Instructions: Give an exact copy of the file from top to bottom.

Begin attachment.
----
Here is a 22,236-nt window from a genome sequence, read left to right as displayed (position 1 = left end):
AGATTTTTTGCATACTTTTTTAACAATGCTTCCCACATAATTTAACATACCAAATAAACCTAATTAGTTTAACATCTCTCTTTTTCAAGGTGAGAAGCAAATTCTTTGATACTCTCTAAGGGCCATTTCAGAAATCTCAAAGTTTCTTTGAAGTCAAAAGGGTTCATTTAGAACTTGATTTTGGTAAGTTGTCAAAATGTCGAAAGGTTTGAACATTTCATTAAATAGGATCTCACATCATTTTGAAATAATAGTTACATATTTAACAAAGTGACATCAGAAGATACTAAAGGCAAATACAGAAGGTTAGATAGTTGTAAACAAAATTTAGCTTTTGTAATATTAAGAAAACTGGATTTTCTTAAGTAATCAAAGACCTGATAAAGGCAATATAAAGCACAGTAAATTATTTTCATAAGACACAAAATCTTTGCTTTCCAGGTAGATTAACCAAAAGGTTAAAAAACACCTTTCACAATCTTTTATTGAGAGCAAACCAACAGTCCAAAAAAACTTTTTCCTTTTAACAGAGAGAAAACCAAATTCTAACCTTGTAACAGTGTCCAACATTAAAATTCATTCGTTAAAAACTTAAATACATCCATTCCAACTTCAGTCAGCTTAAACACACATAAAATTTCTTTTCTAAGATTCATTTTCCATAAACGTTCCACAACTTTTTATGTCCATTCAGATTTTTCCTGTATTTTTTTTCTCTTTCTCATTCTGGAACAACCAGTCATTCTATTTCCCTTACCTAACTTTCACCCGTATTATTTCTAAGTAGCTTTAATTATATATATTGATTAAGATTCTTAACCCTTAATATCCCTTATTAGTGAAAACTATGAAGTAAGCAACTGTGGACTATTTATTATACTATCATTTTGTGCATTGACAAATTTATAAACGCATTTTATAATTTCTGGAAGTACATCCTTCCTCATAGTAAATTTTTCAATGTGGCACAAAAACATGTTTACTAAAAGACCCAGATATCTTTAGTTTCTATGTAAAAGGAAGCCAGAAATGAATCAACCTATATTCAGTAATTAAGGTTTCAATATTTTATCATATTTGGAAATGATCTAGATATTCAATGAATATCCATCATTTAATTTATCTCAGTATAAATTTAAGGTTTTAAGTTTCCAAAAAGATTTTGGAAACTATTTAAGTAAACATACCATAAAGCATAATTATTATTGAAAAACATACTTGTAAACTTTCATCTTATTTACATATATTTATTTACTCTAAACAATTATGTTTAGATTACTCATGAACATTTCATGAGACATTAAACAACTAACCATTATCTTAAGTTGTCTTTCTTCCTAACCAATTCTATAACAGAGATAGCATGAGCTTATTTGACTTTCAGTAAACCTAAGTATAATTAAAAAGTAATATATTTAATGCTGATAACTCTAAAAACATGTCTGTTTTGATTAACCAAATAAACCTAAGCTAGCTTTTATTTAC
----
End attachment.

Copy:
Here is a 22,236-nt window from a genome sequence, read left to right as displayed (position 1 = left end):
AGATTTTTTGCATACTTTTTTAACAATGCTTCCCACATAATTTAACATACCAAATAAACCTAATTAGTTTAACATCTCTCTTTTTCAAGGTGAGAAGCAAATTCTTTGATACTCTCTAAGGGCCATTTCAGAAATCTCAAAGTTTCTTTGAAGTCAAAAGGGTTCATTTAGAACTTGATTTTGGTAAGTTGTCAAAATGTCGAAAGGTTTGAACATTTCATTAAATAGGATCTCACATCATTTTGAAATAATAGTTACATATTTAACAAAGTGACATCAGAAGATACTAAAGGCAAATACAGAAGGTTAGATAGTTGTAAACAAAATTTAGCTTTTGTAATATTAAGAAAACTGGATTTTCTTAAGTAATCAAAGACCTGATAAAGGCAATATAAAGCACAGTAAATTATTTTCATAAGACACAAAATCTTTGCTTTCCAGGTAGATTAACCAAAAGGTTAAAAAACACCTTTCACAATCTTTTATTGAGAGCAAACCAACAGTCCAAAAAAACTTTTTCCTTTTAACAGAGAGAAAACCAAATTCTAACCTTGTAACAGTGTCCAACATTAAAATTCATTCGTTAAAAACTTAAATACATCCATTCCAACTTCAGTCAGCTTAAACACACATAAAATTTCTTTTCTAAGATTCATTTTCCATAAACGTTCCACAACTTTTTATGTCCATTCAGATTTTTCCTGTATTTTTTTTCTCTTTCTCATTCTGGAACAACCAGTCATTCTATTTCCCTTACCTAACTTTCACCCGTATTATTTCTAAGTAGCTTTAATTATATATATTGATTAAGATTCTTAACCCTTAATATCCCTTATTAGTGAAAACTATGAAGTAAGCAACTGTGGACTATTTATTATACTATCATTTTGTGCATTGACAAATTTATAAACGCATTTTATAATTTCTGGAAGTACATCCTTCCTCATAGTAAATTTTTCAATGTGGCACAAAAACATGTTTACTAAAAGACCCAGATATCTTTAGTTTCTATGTAAAAGGAAGCCAGAAATGAATCAACCTATATTCAGTAATTAAGGTTTCAATATTTTATCATATTTGGAAATGATCTAGATATTCAATGAATATCCATCATTTAATTTATCTCAGTATAAATTTAAGGTTTTAAGTTTCCAAAAAGATTTTGGAAACTATTTAAGTAAACATACCATAAAGCATAATTATTATTGAAAAACATACTTGTAAACTTTCATCTTATTTACATATATTTATTTACTCTAAACAATTATGTTTAGATTACTCATGAACATTTCATGAGACATTAAACAACTAACCATTATCTTAAGTTGTCTTTCTTCCTAACCAATTCTATAACAGAGATAGCATGAGCTTATTTGACTTTCAGTAAACCTAAGTATAATTAAAAAGTAATATATTTAATGCTGATAACTCTAAAAACATGTCTGTTTTGATTAACCAAATAAACCTAAGCTAGCTTTTATTTAC